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AV, IT system marriage proves powerful

Jan 05, 20047 mins
Enterprise ApplicationsVideoconferencingVoIP

More companies are merging their audio/video and IT systems over converged IP networks.

In December, Dow Chemical wrapped up a three-year, multimillion-dollar project that involved upgrading all of its videoconferencing systems worldwide and migrating the traffic from dedicated ISDN lines to a private IP network.

Led by a team of audio/visual and IT specialists, the project required installing new hardware and software in 560 conference rooms located in 43 countries. Dubbed iRoom, the effort involved standardizing conferencing room equipment and migrating audio and video traffic to the company’s converged backbone network.

The iRoom project’s goal is to improve information sharing across all levels of the company while reducing audio/video support costs and network infrastructure bills.

“If you look at the networking alone, we’re going to save money with iRoom,” says Chris Duncan, global leader for eCommunication Technology at Dow. “But the biggest value that’s much harder to quantify is the speed of decision making and the increase in information sharing.”

By going away from the ISDN-based videoconferencing system, Dow also hopes to cut back on business travel and conduct more meetings over its IP network. “We can improve work/life balance,” Duncan says. “If you use iRoom today, you can have dinner with your family tonight.”

Dow is not alone. More companies are merging their audio/video and IT systems over converged IP networks. This trend is evidenced in corporate boardrooms, conference rooms and classrooms in a range of industries.

Cosmetics giant Estee Lauder is installing leading-edge audio/video/IT systems in five classrooms in New York City, from which it will broadcast training programs about various products to 1,500 salons across the country via the Internet.

The District of Columbia government recently installed command centers for monitoring whether traffic lights are down and the pace of snow removal on city streets. The audio/video displays at both centers are fed information via an IP network.

Museums such as the Smithsonian are deploying converged audio/video/IT systems. Even the projectors in movie theaters and stadiums increasingly have content served up over an IP network.

“Virtually everything we do is involved with interconnecting with the Internet,” says Tom Peters, vice president of AVWashington, an integrator of audio/video/IT systems whose clients include the U.S. House of Representatives and AOL. “IP is rapidly becoming the method of choice instead of ISDN or [proprietary network technology].”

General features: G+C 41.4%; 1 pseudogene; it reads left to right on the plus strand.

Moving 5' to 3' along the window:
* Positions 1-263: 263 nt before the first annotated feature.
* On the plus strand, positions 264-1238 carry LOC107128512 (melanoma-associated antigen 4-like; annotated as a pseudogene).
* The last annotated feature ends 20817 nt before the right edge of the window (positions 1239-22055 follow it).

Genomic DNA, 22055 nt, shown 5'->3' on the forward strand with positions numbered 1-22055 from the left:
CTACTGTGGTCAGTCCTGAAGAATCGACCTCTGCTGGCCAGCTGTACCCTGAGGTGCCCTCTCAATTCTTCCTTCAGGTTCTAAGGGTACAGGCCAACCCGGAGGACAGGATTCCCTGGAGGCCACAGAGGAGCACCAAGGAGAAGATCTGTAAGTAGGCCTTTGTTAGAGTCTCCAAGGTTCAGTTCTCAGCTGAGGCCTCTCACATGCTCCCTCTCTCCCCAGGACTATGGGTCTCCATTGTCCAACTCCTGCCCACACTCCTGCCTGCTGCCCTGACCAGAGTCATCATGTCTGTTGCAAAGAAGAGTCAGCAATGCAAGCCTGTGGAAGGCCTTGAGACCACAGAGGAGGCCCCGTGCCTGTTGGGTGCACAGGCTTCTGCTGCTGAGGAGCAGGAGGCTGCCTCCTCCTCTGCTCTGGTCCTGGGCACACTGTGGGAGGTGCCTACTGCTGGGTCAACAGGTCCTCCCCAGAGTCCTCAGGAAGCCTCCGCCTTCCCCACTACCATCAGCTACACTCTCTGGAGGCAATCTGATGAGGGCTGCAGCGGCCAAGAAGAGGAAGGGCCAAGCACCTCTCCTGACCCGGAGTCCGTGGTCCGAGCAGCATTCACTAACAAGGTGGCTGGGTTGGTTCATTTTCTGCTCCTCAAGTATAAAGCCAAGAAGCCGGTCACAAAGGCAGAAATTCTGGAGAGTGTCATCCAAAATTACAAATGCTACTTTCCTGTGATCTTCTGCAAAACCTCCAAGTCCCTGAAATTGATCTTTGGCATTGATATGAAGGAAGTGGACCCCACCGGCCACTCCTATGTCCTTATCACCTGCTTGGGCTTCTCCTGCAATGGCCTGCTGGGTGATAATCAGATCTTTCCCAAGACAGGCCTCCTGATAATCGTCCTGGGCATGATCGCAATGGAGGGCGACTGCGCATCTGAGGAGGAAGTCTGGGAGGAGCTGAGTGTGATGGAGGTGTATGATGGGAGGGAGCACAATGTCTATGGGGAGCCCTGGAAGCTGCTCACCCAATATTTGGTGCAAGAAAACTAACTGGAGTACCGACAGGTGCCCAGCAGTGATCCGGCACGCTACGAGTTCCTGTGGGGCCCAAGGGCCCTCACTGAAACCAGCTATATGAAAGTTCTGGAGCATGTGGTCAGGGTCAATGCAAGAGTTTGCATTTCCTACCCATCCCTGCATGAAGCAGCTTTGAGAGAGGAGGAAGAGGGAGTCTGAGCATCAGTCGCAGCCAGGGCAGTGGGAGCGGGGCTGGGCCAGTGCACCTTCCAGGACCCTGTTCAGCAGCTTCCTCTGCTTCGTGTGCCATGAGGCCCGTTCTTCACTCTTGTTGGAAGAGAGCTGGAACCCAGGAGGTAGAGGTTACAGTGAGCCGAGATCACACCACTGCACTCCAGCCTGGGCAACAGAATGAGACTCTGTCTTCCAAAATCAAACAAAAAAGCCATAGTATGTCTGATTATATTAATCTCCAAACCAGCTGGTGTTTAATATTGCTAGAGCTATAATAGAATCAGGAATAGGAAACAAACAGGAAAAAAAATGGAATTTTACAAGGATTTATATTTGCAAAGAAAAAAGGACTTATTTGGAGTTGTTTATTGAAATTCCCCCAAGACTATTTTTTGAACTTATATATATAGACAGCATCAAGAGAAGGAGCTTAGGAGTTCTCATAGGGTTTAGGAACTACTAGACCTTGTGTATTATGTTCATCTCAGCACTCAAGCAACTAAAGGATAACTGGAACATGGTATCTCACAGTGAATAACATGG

Nearly one-third of corporate audio/video systems are networked, according to a September 2003 survey of corporate audio/video managers in large companies that was conducted by the International Communications Industries Association (ICIA), a trade group for AV manufacturers, dealers and systems integrators.

Network ratings

According to the survey, 60% of the respondents deemed network connectivity important or the most important feature. Network connections were most commonly used for audio/video conferencing, remote monitoring and remote troubleshooting, the survey said.

For example, AOL has hooked up audio/video equipment at its Dulles, Va., campus to its IP infrastructure. Now the head of AOL’s audio/video department can monitor the status of projector lamplights from his office and change them before they fail.

Another common application is videoconferencing, which is increasingly running over Ethernet/IP networks rather than older ISDN lines. Often, companies need to expand the bandwidth of their backbone networks to support videoconferencing sessions and other video content, including CEO speeches and training courses.

“When you’re moving live [videoconferencing] traffic over the network, it does require more bandwidth than simple control systems or store-and-forward content transfer,” says Sidney Lissner, founder and CEO of AVWashington. “[Videoconferencing] over IP is definitely an issue where the IT department needs to be a party to the conversation.”